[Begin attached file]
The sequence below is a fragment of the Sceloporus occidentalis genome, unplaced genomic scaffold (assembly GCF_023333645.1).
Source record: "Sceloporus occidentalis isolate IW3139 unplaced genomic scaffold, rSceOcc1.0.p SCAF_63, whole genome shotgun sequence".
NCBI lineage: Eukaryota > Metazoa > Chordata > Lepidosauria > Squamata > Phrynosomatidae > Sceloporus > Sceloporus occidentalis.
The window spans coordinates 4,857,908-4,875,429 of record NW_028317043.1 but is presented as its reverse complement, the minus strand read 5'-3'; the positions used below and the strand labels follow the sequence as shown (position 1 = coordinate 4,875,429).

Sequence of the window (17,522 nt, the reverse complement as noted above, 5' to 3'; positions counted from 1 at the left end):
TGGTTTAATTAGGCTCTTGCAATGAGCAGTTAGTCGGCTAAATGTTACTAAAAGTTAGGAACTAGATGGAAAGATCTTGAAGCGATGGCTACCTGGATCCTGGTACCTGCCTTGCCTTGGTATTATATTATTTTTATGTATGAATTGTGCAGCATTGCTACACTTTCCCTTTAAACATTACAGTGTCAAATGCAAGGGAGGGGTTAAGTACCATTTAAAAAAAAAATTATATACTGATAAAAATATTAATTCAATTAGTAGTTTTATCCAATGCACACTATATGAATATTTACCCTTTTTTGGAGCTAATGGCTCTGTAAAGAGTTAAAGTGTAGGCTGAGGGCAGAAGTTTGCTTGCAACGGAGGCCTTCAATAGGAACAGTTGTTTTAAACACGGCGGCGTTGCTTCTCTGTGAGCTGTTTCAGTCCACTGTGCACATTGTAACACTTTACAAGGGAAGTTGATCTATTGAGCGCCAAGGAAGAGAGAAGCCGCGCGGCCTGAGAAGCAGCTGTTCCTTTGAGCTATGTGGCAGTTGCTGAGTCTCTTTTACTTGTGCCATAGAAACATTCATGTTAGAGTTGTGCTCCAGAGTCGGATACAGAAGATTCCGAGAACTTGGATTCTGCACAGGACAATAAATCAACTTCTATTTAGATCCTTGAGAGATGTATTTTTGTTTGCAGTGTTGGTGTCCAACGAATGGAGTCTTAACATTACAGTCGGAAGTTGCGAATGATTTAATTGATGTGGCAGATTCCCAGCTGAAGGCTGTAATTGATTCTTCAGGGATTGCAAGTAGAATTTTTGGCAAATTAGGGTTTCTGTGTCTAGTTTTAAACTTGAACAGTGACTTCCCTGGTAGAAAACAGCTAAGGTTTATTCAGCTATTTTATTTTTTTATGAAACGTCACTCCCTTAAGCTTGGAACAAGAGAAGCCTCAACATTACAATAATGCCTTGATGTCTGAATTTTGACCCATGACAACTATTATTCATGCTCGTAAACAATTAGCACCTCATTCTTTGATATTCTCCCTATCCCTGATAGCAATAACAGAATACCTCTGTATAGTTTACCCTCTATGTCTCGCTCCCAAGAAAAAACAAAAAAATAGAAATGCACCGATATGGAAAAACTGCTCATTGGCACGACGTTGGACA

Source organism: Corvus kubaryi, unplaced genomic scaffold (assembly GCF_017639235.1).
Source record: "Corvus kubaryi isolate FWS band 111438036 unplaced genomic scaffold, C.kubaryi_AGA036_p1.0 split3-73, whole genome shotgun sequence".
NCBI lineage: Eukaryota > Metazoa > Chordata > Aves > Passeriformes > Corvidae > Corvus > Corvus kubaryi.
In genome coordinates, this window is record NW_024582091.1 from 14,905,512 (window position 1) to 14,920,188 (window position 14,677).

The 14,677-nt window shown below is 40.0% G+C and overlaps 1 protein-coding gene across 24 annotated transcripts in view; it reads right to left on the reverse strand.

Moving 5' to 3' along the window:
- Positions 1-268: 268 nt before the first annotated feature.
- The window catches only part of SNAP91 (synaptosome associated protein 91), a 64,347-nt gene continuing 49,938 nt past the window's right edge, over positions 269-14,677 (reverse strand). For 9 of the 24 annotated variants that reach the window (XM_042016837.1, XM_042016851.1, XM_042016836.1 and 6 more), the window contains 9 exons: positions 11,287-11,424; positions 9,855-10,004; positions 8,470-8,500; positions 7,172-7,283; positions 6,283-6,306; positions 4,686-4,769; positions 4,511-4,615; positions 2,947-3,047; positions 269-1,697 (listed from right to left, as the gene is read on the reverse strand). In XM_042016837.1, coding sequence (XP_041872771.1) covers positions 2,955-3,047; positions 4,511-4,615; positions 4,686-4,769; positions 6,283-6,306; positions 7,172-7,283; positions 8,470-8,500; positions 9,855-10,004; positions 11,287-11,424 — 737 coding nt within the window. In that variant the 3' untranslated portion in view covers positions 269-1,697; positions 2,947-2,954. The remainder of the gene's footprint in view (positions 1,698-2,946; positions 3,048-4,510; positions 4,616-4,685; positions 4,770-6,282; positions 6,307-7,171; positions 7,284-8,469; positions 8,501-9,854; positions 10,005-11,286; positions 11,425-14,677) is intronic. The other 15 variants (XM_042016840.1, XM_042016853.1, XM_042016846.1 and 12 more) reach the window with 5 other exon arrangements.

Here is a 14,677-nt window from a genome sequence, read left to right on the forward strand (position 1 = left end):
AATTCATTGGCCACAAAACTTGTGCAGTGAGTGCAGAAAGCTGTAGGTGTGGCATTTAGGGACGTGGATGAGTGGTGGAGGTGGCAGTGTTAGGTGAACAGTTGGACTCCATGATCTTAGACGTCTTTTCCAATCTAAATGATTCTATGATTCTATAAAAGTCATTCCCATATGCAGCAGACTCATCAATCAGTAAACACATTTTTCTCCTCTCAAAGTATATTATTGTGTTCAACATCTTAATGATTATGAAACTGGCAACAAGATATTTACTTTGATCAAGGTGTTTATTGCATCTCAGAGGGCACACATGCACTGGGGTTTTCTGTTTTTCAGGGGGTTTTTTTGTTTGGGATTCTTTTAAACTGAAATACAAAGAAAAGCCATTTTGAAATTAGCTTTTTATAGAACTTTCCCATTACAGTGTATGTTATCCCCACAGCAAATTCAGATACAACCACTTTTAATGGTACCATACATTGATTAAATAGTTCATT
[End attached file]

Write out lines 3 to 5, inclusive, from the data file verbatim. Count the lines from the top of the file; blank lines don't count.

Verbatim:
NCBI lineage: Eukaryota > Metazoa > Chordata > Lepidosauria > Squamata > Phrynosomatidae > Sceloporus > Sceloporus occidentalis.
The window spans coordinates 4,857,908-4,875,429 of record NW_028317043.1 but is presented as its reverse complement, the minus strand read 5'-3'; the positions used below and the strand labels follow the sequence as shown (position 1 = coordinate 4,875,429).

Sequence of the window (17,522 nt, the reverse complement as noted above, 5' to 3'; positions counted from 1 at the left end):